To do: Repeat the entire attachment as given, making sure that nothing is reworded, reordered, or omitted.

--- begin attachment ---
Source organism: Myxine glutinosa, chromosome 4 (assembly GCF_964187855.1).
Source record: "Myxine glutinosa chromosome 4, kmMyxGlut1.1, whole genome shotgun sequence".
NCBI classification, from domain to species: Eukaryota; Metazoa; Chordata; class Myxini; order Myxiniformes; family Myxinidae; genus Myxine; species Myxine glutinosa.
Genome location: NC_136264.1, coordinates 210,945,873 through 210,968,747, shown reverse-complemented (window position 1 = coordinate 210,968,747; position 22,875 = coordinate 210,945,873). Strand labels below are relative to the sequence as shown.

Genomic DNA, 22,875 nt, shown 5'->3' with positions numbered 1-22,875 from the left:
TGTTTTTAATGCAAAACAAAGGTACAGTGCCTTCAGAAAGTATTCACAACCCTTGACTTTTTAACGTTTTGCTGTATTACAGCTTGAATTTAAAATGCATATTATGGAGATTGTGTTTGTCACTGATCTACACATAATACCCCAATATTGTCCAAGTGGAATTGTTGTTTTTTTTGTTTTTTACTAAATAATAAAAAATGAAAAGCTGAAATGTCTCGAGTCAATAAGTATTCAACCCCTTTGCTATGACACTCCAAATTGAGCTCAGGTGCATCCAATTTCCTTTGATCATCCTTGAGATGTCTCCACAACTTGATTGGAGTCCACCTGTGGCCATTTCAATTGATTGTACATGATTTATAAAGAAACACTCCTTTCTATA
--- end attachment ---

Source organism: Myxine glutinosa, chromosome 4 (assembly GCF_964187855.1).
Source record: "Myxine glutinosa chromosome 4, kmMyxGlut1.1, whole genome shotgun sequence".
NCBI classification, from domain to species: Eukaryota; Metazoa; Chordata; class Myxini; order Myxiniformes; family Myxinidae; genus Myxine; species Myxine glutinosa.
Genome location: NC_136264.1, coordinates 210,945,873 through 210,968,747, shown reverse-complemented (window position 1 = coordinate 210,968,747; position 22,875 = coordinate 210,945,873). Strand labels below are relative to the sequence as shown.

Genomic DNA, 22,875 nt, shown 5'->3' with positions numbered 1-22,875 from the left:
TGTTTTTAATGCAAAACAAAGGTACAGTGCCTTCAGAAAGTATTCACAACCCTTGACTTTTTAACGTTTTGCTGTATTACAGCTTGAATTTAAAATGCATATTATGGAGATTGTGTTTGTCACTGATCTACACATAATACCCCAATATTGTCCAAGTGGAATTGTTGTTTTTTTTGTTTTTTACTAAATAATAAAAAATGAAAAGCTGAAATGTCTCGAGTCAATAAGTATTCAACCCCTTTGCTATGACACTCCAAATTGAGCTCAGGTGCATCCAATTTCCTTTGATCATCCTTGAGATGTCTCCACAACTTGATTGGAGTCCACCTGTGGCCATTTCAATTGATTGTACATGATTTATAAAGAAACACTCCTTTCTATA